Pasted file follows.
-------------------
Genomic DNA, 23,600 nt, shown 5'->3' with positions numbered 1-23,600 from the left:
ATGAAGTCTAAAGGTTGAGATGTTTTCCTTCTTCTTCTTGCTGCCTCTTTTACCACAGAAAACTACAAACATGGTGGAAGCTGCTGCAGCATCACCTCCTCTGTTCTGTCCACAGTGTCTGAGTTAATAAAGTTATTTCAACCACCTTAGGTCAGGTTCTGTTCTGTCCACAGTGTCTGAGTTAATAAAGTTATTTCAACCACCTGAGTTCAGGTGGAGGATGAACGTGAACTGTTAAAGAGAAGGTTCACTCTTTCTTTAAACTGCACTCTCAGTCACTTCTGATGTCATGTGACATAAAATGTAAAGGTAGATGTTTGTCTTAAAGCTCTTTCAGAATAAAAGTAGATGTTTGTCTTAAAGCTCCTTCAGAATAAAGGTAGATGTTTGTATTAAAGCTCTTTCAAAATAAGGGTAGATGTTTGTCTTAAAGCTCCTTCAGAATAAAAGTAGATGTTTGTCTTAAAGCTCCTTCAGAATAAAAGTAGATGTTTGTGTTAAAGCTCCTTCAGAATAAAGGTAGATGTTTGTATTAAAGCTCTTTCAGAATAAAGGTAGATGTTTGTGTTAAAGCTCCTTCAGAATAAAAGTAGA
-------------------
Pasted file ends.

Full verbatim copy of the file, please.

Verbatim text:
Genomic DNA, 23,600 nt, shown 5'->3' with positions numbered 1-23,600 from the left:
ATGAAGTCTAAAGGTTGAGATGTTTTCCTTCTTCTTCTTGCTGCCTCTTTTACCACAGAAAACTACAAACATGGTGGAAGCTGCTGCAGCATCACCTCCTCTGTTCTGTCCACAGTGTCTGAGTTAATAAAGTTATTTCAACCACCTTAGGTCAGGTTCTGTTCTGTCCACAGTGTCTGAGTTAATAAAGTTATTTCAACCACCTGAGTTCAGGTGGAGGATGAACGTGAACTGTTAAAGAGAAGGTTCACTCTTTCTTTAAACTGCACTCTCAGTCACTTCTGATGTCATGTGACATAAAATGTAAAGGTAGATGTTTGTCTTAAAGCTCTTTCAGAATAAAAGTAGATGTTTGTCTTAAAGCTCCTTCAGAATAAAGGTAGATGTTTGTATTAAAGCTCTTTCAAAATAAGGGTAGATGTTTGTCTTAAAGCTCCTTCAGAATAAAAGTAGATGTTTGTCTTAAAGCTCCTTCAGAATAAAAGTAGATGTTTGTGTTAAAGCTCCTTCAGAATAAAGGTAGATGTTTGTATTAAAGCTCTTTCAGAATAAAGGTAGATGTTTGTGTTAAAGCTCCTTCAGAATAAAAGTAGA